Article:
A request for an adjournment of a Hearing in criminal proceedings is no longer likely to be granted as a matter of course as was the case in the past when an adjournment would be agreed almost as a matter of course by the making of a simple request supported by the agreement of all parties.
Following a review undertaken by the Lord Chancellor, delays in the court system are now considered unacceptable unless there is very good reason for any request for an adjournment to be granted.
Sukhdip Randhawa of Kangs Solicitors comments on the position.
Considerations | Kangs Magistrates’ Court Advisory Team
- The granting of an adjournment in the Magistrates’ Court is governed by S10 (1) of the Magistrates Courts Act 1980.
- There is a discretionary power given to the Magistrates’ to adjourn hearings.
- On occasions, it may be necessary for the defendant to provide evidence in support of an application for an adjournment, such as a medical note covering illness or a death certificate should travel abroad to a funeral be necessary..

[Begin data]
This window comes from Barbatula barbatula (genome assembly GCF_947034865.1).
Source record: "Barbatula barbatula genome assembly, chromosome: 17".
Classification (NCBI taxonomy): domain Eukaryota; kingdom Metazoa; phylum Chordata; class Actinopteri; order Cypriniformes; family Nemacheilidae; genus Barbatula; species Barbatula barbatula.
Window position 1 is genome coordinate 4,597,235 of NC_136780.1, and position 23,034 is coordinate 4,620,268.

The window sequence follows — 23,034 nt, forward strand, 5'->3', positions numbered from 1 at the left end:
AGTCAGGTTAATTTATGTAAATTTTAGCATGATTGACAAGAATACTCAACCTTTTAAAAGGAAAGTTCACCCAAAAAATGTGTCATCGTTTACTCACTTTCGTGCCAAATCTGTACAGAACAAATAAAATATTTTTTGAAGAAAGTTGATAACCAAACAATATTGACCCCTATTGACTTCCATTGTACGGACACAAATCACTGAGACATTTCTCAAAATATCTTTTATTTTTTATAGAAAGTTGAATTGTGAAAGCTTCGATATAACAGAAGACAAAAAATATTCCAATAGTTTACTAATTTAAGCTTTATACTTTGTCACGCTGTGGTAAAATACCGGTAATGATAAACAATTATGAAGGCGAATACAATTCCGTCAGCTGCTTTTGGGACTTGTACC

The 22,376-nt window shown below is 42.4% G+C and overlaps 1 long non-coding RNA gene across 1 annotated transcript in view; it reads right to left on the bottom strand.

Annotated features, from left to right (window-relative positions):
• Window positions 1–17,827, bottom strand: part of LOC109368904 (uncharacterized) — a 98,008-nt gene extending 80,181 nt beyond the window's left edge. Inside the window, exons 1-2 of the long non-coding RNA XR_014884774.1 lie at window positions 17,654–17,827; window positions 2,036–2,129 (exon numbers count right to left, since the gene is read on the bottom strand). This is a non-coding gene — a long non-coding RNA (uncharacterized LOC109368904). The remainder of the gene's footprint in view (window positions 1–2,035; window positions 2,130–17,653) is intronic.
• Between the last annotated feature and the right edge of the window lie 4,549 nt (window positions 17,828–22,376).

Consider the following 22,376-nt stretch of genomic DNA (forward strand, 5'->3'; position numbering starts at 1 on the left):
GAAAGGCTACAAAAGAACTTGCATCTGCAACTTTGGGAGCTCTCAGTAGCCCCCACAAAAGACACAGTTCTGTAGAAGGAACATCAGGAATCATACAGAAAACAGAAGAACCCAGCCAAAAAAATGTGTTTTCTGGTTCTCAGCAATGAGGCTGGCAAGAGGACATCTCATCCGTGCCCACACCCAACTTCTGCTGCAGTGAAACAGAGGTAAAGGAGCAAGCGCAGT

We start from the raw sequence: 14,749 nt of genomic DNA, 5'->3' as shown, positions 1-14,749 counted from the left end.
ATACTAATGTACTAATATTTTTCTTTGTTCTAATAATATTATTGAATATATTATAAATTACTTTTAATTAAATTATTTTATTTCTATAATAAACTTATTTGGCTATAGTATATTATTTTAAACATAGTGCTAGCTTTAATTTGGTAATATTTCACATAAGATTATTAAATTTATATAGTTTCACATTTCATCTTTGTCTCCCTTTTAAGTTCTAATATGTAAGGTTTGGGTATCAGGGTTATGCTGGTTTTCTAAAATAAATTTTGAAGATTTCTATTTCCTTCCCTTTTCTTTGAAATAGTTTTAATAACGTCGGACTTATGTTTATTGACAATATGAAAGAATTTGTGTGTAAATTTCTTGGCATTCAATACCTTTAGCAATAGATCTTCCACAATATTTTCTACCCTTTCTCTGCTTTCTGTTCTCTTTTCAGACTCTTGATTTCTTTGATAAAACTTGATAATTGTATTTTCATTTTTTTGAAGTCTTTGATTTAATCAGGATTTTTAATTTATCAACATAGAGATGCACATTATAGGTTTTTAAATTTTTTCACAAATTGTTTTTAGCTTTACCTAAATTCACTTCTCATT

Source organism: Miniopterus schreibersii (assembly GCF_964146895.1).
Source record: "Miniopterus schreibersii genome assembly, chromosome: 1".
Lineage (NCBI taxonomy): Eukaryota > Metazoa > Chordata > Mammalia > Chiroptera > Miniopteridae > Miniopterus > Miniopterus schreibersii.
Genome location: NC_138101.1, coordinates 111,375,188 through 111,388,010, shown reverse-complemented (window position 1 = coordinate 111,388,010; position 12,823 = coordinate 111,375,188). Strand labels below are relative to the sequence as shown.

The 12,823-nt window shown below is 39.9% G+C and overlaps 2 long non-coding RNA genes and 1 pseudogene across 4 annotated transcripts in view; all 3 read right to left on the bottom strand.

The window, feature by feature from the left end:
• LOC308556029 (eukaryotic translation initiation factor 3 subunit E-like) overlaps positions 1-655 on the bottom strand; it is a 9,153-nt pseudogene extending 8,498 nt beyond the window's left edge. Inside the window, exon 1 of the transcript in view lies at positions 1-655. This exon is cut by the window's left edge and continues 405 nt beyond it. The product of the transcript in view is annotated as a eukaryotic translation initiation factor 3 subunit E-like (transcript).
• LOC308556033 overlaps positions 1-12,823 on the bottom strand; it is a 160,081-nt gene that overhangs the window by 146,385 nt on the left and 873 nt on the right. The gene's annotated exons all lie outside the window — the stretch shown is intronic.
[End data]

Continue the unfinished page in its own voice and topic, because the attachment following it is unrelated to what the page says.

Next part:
- In the case of CPS – v – Picton, the High Court highlighted factors for consideration by a court:
- the need for expedition in the prosecution of criminal proceedings,
- the best interests of both the defendant and the public,
- where an adjournment is sought by the accused whether, if it is not granted, he will be able fully to present his defence,
- in considering the competing interests of the parties, the Magistrates should examine the likely consequences of the proposed adjourned,
- the reason that the adjournment is required,
- the history of the case, whether there have been earlier adjournments, at whose request and why,
- the particular circumstances of each case.
How Can We Assist? | Kangs Criminal Defence Solicitors
If you require any advice or assistance in relation to any allegations of criminal activity please feel free to contact any of the below team.